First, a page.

There are reasons why you should never underestimate concussions, regardless of how mild the injury may seem. You may think that you escaped a fender-bender or a hard fall on the snowboard without a helmet unscathed, but it’s important to get assessed for post-concussion syndrome no matter what level of discomfort you’re in. How you feel after your accident may not always reflect the true impact of the injury itself. You might feel unlike yourself for a few days before being able to fully function and move the way you want. Or, you could experience nasty side effects like headaches, fatigue, and mood changes that could last anywhere from a couple of days to even months.
Many of our patients come to our office not because they’re looking for a concussion specialist but because they are experiencing unexplainable aches and do not feel at all like themselves. They often do not realize that their pain can be traced back to an accident that happened months or even years ago. Many may not know this, but these post-concussion symptoms might actually be stemming from a neck injury caused by the impact. Understanding this can help patients manage their pain and ask the right questions.
WHAT CAUSES A CONCUSSION?
Anyone can easily become injured and get a concussion, either from a fall, car accident, or any blow or whiplash-type of injury where your head shakes quickly back and forth. The sudden movement of the brain can cause chemical changes or damage brain cells. Depending on the extent of the damage, different symptoms can occur. Usually, concussions are not life-threatening. They’re often described by doctors as mild injuries. However, the brain is intricately complex, and the effects can be serious, especially when left untreated. Most people recover quickly from a concussion, depending on their age and how many other brain injuries they may have had in the past. Those more likely to get concussions often involve professions in sports, construction work, or any other positions where a hard hat or helmet is required as part of a uniform. But you don’t have to be an athlete or even be hit in the head in order to be concussed. They can happen to anyone, any time, at any place. So, it’s important to spot the signs. Proper care during the first 7 – 10 days is crucial to ensure your recovery, but post-concussion symptoms can be sneaky and may not be as predictable.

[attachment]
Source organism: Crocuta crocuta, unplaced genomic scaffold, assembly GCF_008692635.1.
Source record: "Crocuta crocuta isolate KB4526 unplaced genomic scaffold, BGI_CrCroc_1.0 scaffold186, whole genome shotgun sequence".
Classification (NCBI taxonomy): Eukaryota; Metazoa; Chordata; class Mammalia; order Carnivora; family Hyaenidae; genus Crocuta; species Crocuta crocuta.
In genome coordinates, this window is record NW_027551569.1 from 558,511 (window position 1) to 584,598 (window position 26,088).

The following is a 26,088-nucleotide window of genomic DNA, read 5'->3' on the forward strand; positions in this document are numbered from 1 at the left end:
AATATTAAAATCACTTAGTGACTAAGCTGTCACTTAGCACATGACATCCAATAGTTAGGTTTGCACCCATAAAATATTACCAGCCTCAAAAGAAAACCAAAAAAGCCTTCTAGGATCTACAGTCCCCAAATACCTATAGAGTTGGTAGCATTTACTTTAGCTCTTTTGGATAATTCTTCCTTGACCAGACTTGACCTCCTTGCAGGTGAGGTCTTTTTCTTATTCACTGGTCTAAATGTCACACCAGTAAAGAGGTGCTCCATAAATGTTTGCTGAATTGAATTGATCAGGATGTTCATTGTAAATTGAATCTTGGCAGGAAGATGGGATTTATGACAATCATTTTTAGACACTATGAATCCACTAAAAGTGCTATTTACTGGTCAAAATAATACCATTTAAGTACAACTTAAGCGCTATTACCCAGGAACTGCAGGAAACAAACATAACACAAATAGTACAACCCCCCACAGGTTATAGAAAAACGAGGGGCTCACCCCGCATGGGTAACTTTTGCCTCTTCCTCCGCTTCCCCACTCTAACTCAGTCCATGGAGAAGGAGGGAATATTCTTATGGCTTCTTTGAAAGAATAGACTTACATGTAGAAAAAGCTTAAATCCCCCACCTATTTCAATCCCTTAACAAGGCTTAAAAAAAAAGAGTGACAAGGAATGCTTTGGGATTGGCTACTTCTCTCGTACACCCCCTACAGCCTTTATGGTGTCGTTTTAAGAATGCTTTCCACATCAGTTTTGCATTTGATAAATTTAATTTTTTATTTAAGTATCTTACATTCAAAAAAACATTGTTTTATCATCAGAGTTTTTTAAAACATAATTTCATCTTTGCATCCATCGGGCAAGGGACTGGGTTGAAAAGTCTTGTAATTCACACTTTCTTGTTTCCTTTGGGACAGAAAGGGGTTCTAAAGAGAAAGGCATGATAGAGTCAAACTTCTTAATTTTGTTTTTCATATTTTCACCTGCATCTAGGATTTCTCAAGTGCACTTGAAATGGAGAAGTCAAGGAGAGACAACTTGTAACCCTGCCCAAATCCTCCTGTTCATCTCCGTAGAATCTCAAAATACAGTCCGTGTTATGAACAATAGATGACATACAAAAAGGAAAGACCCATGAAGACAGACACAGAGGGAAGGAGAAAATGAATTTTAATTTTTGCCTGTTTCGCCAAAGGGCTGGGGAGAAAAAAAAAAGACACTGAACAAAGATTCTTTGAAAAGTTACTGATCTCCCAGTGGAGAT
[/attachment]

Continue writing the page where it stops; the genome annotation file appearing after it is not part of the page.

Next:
POST-CONCUSSION SYMPTOMS THAT ARE MOST EASILY MISSED
Many people think that all concussions come with a loss of consciousness or immediately after the impact, but that’s not always the case for everyone. The symptoms of a concussion can vary depending on the severity of injury and the person. Sometimes people can have a concussion without even knowing it. Other people may have a tough time admitting they’re having any trouble. Sometimes the injury is subtle enough for friends and family to miss as well as doctors. Concussed people can appear fine even if they feel or act differently than usual. Other times, the symptoms don’t appear right away. It could take days or months until a person begins to show signs or can be able to resume the demands of daily life. Waiting to get help for days, months, or even years can have a serious impact on a person’s quality of life. It’s important to seek medical attention as soon as you realize a problem might exist and explore treatment options. After any head injury, it is important to look out for certain signs and symptoms and seek medical treatment immediately, but some symptoms are easily missed. The post-concussion symptoms that should never be missed or dismissed as another problem include the following potentially serious issues.